In Brazil, `Wait, See and Pray' Is Mantra for Top Pension Fundby and
Funcesp expects to miss return targets this year and next
Selloff hasn't created much in the way of buying opportunities
Brazil’s largest private pension fund is running out of investment options.
Battered by a tumble in local bonds, anemic stock performance and few prospects for a recovery anytime soon, the $6 billion Fundacao Cesp will miss its return target for the third consecutive year in 2015. Prospects for 2016 aren’t much better, according to fund President Martin Glogowsky, as the country endures its longest recession since the Great Depression, the fastest inflation in 12 years and the highest interest rates since 2006.
Funcesp doesn’t see many attractive assets available for long-term investors even with the Ibovespa’s book value at about half the average for global stocks and after a selloff in government bonds this year. Bank stocks are near the cheapest in more than a decade, but Funcesp Chief Investment Officer Jorge Simino thinks prices could fall further. Foreign equities that would shield the fund from Brazil’s turmoil are too expensive after the real tumbled to a record this year. The fund already has 20 percent of its assets in the safest short-term investments and is considering raising that percentage.
“Volatility is huge, absolutely huge,” Glogowsky said in an interview last week at Bloomberg’s offices in Sao Paulo. “You can do well one month and next month you just go down.”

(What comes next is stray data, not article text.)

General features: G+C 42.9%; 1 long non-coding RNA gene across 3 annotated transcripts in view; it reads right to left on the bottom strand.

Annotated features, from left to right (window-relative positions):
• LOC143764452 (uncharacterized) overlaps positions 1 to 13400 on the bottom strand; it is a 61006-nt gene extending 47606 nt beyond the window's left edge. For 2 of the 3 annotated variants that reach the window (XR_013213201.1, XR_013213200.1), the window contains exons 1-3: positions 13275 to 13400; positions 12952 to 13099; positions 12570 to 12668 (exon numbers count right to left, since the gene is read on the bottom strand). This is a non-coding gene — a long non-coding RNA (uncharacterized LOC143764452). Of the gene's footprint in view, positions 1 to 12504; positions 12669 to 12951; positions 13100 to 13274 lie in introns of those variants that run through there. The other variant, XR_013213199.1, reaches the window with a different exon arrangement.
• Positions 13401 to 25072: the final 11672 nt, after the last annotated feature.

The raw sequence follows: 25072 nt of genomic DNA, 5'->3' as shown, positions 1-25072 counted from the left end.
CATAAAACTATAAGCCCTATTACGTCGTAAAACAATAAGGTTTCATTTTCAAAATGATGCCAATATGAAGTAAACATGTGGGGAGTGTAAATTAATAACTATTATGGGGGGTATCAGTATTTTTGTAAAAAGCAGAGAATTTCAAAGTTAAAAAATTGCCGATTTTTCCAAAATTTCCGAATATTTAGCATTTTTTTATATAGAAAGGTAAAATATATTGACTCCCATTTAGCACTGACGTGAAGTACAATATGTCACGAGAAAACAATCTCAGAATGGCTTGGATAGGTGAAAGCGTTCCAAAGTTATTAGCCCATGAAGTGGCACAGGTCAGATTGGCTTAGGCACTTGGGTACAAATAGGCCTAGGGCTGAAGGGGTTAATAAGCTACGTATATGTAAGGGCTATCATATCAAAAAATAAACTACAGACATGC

All the pessimism has shaped Simino’s attitude toward putting money to work in Brazil these days.
It’s “wait, see and pray,” he says. “A new approach to investment.”
The fund, which manages retirement accounts for workers at 10 Brazilian power utilities, expects to post a total return of about 10 percent this year, short of its 15.5 percent target. While slowing inflation next year should reduce its target to about 11 percent, that’s still probably too lofty a goal given the country’s outlook, Simino said.
Amid forecasts for the biggest budget gap since 2002 and a political crisis that’s paralyzed the government, investors are pessimistic about Brazil’s chances to quickly restore growth. The 32 percent plunge in the real this year helped make the Ibovespa the world’s worst performing major stock gauge. Brazil was cut to junk by Standard & Poor’s last month, while the two other major ratings companies have the country on the cusp of losing its investment grade. The currency rose 0.4 percent Tuesday to 3.8909 per dollar as of 11:11 a.m. in New York.
The Sao Paulo-based fund had 23.2 billion reais in assets as of August, making it the country’s biggest pension fund that isn’t sponsored by a state-run company, and manages money for about 15,000 current workers and 31,000 retirees. Fixed-income represents about 80 percent of its portfolio of investments and stocks account for 12 percent, with the remainder split among real estate and loans to its members.
Funcesp isn’t the only Brazilian pension fund with returns that lag behind targets. On average, the country’s funds missed their targets in 2013, in 2014 and in the first six months of this year, according to the pension fund association.
In the 10 years through 2014, Funcesp has posted a return of 305 percent, compared with a target of 198 percent, according to its website.
Brazil’s fractured Congress and efforts to impeach President Dilma Rousseff are delaying fiscal measures that would restore confidence and are the country’s worst problems from an investor perspective, according to the Funcesp managers. But Brazil has been through crises before and will recover from this one as well, Glogowsky and Simino said.
”We can say we have seen this film before, because we have been through worse situations,” Glogowsky said. “But today I think the political issue is taking over.”